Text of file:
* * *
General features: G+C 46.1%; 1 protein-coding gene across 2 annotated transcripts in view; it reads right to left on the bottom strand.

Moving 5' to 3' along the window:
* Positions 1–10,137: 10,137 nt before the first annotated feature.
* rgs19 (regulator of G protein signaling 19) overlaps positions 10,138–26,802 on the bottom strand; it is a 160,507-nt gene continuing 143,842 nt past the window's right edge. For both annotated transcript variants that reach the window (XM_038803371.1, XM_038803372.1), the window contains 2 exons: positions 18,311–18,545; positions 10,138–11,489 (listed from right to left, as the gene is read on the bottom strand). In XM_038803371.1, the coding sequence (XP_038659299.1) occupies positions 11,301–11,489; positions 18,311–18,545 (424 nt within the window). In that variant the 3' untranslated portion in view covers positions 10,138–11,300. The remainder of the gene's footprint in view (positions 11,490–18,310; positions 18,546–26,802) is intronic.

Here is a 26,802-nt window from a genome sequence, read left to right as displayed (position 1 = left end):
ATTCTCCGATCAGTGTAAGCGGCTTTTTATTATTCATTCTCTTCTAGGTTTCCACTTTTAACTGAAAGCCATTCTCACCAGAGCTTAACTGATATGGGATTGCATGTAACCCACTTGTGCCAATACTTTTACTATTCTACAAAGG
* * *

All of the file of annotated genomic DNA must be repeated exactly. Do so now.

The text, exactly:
General features: G+C 46.1%; 1 protein-coding gene across 2 annotated transcripts in view; it reads right to left on the bottom strand.

Moving 5' to 3' along the window:
* Positions 1–10,137: 10,137 nt before the first annotated feature.
* rgs19 (regulator of G protein signaling 19) overlaps positions 10,138–26,802 on the bottom strand; it is a 160,507-nt gene continuing 143,842 nt past the window's right edge. For both annotated transcript variants that reach the window (XM_038803371.1, XM_038803372.1), the window contains 2 exons: positions 18,311–18,545; positions 10,138–11,489 (listed from right to left, as the gene is read on the bottom strand). In XM_038803371.1, the coding sequence (XP_038659299.1) occupies positions 11,301–11,489; positions 18,311–18,545 (424 nt within the window). In that variant the 3' untranslated portion in view covers positions 10,138–11,300. The remainder of the gene's footprint in view (positions 11,490–18,310; positions 18,546–26,802) is intronic.

Here is a 26,802-nt window from a genome sequence, read left to right as displayed (position 1 = left end):
ATTCTCCGATCAGTGTAAGCGGCTTTTTATTATTCATTCTCTTCTAGGTTTCCACTTTTAACTGAAAGCCATTCTCACCAGAGCTTAACTGATATGGGATTGCATGTAACCCACTTGTGCCAATACTTTTACTATTCTACAAAGG